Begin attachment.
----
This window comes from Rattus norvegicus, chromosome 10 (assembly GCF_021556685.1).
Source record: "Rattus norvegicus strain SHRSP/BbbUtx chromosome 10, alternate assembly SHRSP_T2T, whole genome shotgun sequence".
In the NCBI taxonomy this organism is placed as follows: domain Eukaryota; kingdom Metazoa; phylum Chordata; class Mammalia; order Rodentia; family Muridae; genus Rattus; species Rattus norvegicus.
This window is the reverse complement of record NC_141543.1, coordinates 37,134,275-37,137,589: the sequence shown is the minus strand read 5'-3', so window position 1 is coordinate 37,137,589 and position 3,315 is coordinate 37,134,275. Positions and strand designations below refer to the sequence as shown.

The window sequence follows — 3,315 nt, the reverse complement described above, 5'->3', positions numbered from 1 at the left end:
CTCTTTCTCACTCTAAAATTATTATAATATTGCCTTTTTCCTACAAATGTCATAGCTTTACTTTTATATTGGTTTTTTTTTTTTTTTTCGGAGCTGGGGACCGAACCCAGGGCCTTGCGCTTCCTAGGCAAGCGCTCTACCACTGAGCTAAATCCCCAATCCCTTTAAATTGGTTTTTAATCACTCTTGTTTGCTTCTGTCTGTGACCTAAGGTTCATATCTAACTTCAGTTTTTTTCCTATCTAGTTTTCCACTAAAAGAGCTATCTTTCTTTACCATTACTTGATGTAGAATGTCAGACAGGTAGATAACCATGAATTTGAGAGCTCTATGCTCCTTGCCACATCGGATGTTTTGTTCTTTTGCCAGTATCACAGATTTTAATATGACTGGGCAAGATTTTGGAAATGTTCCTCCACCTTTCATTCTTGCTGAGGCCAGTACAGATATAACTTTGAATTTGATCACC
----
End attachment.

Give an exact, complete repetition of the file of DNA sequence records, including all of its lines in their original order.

This window comes from Rattus norvegicus, chromosome 10 (assembly GCF_021556685.1).
Source record: "Rattus norvegicus strain SHRSP/BbbUtx chromosome 10, alternate assembly SHRSP_T2T, whole genome shotgun sequence".
In the NCBI taxonomy this organism is placed as follows: domain Eukaryota; kingdom Metazoa; phylum Chordata; class Mammalia; order Rodentia; family Muridae; genus Rattus; species Rattus norvegicus.
This window is the reverse complement of record NC_141543.1, coordinates 37,134,275-37,137,589: the sequence shown is the minus strand read 5'-3', so window position 1 is coordinate 37,137,589 and position 3,315 is coordinate 37,134,275. Positions and strand designations below refer to the sequence as shown.

The window sequence follows — 3,315 nt, the reverse complement described above, 5'->3', positions numbered from 1 at the left end:
CTCTTTCTCACTCTAAAATTATTATAATATTGCCTTTTTCCTACAAATGTCATAGCTTTACTTTTATATTGGTTTTTTTTTTTTTTTTCGGAGCTGGGGACCGAACCCAGGGCCTTGCGCTTCCTAGGCAAGCGCTCTACCACTGAGCTAAATCCCCAATCCCTTTAAATTGGTTTTTAATCACTCTTGTTTGCTTCTGTCTGTGACCTAAGGTTCATATCTAACTTCAGTTTTTTTCCTATCTAGTTTTCCACTAAAAGAGCTATCTTTCTTTACCATTACTTGATGTAGAATGTCAGACAGGTAGATAACCATGAATTTGAGAGCTCTATGCTCCTTGCCACATCGGATGTTTTGTTCTTTTGCCAGTATCACAGATTTTAATATGACTGGGCAAGATTTTGGAAATGTTCCTCCACCTTTCATTCTTGCTGAGGCCAGTACAGATATAACTTTGAATTTGATCACC